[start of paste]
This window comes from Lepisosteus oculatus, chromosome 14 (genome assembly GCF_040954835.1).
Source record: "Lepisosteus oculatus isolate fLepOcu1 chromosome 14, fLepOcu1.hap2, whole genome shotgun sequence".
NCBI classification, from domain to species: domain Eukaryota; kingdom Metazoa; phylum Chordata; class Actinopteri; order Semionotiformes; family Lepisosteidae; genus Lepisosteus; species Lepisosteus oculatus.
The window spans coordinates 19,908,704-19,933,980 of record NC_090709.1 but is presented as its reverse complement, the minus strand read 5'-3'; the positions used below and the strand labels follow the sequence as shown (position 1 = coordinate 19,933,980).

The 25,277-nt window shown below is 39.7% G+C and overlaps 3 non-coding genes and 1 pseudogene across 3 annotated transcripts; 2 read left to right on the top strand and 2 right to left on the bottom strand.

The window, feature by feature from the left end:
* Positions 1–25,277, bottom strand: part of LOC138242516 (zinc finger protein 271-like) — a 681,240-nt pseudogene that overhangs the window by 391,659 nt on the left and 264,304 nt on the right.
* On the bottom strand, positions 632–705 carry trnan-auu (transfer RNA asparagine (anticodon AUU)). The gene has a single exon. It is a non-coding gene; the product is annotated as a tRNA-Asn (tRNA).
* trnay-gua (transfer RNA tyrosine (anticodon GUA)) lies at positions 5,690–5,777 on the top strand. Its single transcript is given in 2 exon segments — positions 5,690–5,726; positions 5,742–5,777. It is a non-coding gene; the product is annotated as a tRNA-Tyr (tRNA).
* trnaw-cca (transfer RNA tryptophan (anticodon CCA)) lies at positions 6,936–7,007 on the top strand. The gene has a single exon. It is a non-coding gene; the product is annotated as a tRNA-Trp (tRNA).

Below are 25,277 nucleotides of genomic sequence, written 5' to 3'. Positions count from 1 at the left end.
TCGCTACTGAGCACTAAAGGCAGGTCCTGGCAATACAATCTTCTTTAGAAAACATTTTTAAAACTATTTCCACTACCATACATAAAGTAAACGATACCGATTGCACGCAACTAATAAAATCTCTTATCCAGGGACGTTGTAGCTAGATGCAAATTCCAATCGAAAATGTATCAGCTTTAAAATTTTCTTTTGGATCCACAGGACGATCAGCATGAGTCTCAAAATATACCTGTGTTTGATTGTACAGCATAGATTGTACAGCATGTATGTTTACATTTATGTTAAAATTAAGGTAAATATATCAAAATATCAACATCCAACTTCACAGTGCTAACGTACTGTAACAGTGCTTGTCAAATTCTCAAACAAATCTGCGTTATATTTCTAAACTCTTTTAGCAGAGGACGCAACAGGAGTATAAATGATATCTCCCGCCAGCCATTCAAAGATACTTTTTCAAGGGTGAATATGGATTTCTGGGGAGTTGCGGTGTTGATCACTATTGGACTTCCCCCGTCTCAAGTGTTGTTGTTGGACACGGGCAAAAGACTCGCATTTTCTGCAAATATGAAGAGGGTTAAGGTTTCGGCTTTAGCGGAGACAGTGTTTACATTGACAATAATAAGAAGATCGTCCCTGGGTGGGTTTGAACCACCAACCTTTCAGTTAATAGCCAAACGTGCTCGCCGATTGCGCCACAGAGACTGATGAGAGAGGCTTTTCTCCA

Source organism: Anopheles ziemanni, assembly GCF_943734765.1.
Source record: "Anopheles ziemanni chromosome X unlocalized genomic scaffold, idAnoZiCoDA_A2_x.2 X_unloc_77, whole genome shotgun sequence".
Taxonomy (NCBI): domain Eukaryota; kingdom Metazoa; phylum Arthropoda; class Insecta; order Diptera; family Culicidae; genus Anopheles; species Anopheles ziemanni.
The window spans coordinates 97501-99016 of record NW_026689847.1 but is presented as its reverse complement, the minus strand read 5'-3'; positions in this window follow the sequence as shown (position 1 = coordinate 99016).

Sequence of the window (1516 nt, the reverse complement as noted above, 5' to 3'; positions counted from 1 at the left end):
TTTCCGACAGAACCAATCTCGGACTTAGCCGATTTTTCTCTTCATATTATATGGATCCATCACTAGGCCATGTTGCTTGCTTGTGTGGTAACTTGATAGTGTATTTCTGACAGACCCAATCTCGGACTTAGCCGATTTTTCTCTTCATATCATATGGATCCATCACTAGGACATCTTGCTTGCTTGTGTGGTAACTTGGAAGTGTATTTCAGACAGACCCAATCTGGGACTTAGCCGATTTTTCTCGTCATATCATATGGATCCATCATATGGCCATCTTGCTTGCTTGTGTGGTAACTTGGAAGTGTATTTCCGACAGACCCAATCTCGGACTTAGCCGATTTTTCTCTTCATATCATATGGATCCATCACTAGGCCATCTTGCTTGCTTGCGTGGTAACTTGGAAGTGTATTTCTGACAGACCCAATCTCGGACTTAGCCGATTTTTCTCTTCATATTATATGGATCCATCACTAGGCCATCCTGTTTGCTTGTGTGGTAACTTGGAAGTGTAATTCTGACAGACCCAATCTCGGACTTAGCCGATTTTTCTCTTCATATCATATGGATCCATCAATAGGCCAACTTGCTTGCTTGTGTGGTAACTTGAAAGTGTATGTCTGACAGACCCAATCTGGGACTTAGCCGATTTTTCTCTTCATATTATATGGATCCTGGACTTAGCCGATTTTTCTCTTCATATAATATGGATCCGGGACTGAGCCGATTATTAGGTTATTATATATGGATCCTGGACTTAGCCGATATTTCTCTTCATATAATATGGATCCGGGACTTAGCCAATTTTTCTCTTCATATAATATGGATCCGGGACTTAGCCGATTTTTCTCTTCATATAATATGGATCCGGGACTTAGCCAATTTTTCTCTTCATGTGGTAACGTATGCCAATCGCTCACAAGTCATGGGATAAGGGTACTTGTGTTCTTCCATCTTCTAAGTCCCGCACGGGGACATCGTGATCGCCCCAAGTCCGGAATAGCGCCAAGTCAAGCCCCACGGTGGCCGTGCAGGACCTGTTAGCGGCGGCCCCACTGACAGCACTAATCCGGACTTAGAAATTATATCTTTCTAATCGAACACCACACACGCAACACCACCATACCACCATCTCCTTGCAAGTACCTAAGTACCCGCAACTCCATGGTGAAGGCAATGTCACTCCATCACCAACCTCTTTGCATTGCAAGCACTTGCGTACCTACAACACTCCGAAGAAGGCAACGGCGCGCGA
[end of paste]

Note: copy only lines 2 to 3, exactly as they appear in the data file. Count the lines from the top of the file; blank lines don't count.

Source record: "Lepisosteus oculatus isolate fLepOcu1 chromosome 14, fLepOcu1.hap2, whole genome shotgun sequence".
NCBI classification, from domain to species: domain Eukaryota; kingdom Metazoa; phylum Chordata; class Actinopteri; order Semionotiformes; family Lepisosteidae; genus Lepisosteus; species Lepisosteus oculatus.